What are restraints of trade?

Restraints of trade are often incorporated in employment contracts to protect the employer in various ways. The most common types of employment restraints include:

  1. Non –disclosure clauses which protects the confidential information of an organisation;
  2. Non –solicitation clauses to ensure that the organisations’ customer base is not solicited;
  3. Non-compete clauses which puts a restriction on the employee from competing with the employer post-employment for a specific period of time.

The courts have been reluctant to enforce restraints of trade due to public policy reasons and the potential it can have on an employee’s livelihood. On that basis, the starting point is that restraints of trade are unenforceable. So, are restraints actually useful and should organisations use them more?

If restraints of trade are drafted carefully then they can be an extremely useful tool for employers and in fact be enforced to protect the interests of a business.  The starting point for a restraint of trade clause is that it must be reasonable and only used to protect legitimate business interests.

So what factors should you consider?

  1. TIME – the length of time that the restraint is active must be considered. If the restraint extends for a long period of time it is likely that the restraint will be enforceable.
  2. RADIUS – restraint clauses often cover a specific radius specifically in relation to non-compete clauses. You need to ensure that the radius only extends to areas that are reasonable.
  3. ACTIVITIES Post employment restraints will seek to prevent an ex-employee from joining competitors or soliciting clients. The activities that the restraints cover must be carefully considered to ensure that they are reasonably adapted to the business activities only.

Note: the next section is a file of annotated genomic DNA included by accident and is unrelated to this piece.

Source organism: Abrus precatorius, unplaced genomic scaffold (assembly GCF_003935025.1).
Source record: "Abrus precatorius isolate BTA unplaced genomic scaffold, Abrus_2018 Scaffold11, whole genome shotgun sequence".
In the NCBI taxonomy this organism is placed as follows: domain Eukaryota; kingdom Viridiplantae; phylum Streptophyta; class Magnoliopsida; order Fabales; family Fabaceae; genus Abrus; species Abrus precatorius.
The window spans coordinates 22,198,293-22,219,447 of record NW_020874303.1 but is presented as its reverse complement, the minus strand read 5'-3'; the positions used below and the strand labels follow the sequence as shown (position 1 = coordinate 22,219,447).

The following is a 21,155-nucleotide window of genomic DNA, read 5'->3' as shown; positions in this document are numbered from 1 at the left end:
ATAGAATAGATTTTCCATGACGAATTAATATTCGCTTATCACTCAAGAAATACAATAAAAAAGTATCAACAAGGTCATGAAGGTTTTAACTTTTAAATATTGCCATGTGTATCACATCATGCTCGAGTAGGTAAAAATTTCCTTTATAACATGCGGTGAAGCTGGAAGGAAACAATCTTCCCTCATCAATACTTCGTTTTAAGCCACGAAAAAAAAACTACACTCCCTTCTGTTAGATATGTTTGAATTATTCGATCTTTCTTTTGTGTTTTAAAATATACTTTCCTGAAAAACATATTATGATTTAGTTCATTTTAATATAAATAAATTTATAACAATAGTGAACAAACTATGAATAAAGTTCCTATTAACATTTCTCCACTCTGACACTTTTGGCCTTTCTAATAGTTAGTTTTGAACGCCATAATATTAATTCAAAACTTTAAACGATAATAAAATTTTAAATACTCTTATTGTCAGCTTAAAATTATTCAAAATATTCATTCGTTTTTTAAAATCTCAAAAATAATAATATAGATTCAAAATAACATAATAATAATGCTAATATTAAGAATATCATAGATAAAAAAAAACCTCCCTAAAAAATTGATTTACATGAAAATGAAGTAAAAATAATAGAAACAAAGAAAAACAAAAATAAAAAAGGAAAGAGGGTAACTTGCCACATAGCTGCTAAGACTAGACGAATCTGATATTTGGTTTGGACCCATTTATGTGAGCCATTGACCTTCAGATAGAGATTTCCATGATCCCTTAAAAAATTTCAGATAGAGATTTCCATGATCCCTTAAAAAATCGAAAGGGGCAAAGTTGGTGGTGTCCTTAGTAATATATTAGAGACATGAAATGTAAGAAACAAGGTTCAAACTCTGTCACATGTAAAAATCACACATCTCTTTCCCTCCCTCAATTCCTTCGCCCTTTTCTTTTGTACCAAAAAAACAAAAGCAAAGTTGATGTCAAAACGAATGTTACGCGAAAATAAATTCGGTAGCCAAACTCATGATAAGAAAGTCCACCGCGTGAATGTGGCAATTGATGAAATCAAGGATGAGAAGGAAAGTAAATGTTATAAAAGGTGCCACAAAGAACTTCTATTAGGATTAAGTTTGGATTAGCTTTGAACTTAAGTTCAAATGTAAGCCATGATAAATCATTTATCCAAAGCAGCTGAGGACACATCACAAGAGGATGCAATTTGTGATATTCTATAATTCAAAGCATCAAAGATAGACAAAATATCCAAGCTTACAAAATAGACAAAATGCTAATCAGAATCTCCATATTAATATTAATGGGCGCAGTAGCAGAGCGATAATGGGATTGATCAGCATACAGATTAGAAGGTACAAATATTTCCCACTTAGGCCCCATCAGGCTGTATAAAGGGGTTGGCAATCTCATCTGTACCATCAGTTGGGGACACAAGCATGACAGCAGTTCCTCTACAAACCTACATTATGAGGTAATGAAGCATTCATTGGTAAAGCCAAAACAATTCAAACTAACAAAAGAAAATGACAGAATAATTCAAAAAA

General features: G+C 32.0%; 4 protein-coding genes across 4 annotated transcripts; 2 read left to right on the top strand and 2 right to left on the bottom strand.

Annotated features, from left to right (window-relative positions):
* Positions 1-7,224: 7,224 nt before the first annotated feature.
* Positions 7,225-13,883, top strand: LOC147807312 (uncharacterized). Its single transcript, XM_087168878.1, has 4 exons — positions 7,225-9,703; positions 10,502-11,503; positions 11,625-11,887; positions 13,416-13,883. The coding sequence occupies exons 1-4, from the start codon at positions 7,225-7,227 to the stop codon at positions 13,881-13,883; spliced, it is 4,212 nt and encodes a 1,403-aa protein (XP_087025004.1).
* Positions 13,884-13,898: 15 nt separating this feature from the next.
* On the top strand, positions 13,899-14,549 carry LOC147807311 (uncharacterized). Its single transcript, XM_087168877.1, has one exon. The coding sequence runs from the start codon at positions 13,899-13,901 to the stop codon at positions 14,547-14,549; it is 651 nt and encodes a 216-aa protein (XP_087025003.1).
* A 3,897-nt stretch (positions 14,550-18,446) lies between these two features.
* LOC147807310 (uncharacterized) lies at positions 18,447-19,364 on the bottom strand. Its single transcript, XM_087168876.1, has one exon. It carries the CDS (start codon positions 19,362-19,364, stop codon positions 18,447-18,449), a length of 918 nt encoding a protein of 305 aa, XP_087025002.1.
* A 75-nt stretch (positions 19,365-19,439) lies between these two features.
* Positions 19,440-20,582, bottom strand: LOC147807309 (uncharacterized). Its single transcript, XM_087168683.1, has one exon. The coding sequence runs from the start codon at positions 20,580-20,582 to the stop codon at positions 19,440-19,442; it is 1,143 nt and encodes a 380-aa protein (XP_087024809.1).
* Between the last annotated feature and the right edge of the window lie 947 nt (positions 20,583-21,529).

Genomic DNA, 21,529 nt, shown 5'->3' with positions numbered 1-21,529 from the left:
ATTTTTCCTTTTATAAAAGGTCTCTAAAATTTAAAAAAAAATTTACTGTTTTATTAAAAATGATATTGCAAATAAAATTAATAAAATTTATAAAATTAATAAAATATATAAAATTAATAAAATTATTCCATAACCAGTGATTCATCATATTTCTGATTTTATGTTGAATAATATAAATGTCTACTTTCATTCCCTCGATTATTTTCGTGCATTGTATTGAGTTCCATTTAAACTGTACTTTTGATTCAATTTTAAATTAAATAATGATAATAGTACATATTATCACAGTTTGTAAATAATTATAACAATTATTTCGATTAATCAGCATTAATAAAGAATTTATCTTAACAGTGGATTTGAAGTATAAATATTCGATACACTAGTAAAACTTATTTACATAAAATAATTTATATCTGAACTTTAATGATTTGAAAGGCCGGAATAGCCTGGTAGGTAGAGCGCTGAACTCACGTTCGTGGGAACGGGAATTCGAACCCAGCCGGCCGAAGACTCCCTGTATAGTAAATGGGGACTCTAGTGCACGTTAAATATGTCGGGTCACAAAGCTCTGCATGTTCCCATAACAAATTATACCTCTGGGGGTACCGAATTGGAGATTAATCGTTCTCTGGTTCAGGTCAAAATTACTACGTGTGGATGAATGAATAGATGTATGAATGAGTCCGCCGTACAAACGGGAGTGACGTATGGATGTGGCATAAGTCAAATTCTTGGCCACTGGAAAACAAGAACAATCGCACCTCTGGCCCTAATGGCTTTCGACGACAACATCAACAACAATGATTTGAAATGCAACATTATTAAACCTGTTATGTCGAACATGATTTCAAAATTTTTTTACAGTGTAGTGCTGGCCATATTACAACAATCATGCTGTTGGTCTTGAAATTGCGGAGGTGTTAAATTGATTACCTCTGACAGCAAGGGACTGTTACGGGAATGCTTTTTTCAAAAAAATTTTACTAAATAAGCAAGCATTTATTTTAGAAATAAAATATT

You should also consider factors that are specifically related to the individual employee:

  1. You should assess the frequency of the former employee’s communication with clients and whether that contact is of any significance.
  2. You should assess whether the employee forged any connections with customers and whether those connections are of significance.
  3. In assessing the former employee’s connections you should also determine the length of time it would take for a new employee to forge those connections.
  4. Whether the former employee had access to confidential information.
  5. The link between business activity and customer, worker and supplier relationships.

Getting legal advice

Given the notoriously unenforceable nature of restraints your best starting point is to seek legal advice. Get in touch so JFMLAW can review the specific provisions in your employment contracts and ensure that it is enforceable and legitimately adapted to protect your organisations business interest.

John Morrissey

John Morrissey

T: +61 2 9331 0266
E: john.morrissey@jfmlaw.com.au

John Morrissey has been a practising Sydney solicitor for 30 years, and for the past 20 a sole practitioner and the principal at JFMLAW.

His main focus employment law, advising small to medium-sized firms and their employees of their rights and obligations.

For many years he was a lecturer at UTS to students obtaining Masters in Human Resources Management with a focus on performance management and creating a culture of delivery in workplaces. John has acted for a significant number of employers, not only in developing a performance based culture in the workplace but also solving particular problems that arise relating to unfair dismissal, contract disputes, improper use of intellectual property or other property as well as enforcements of restraints of trade.

John is very happy to speak to any employer who has an issue on a free of charge basis by a phone call. Please feel free to ring John at anytime up to 6pm most days.
John Morrissey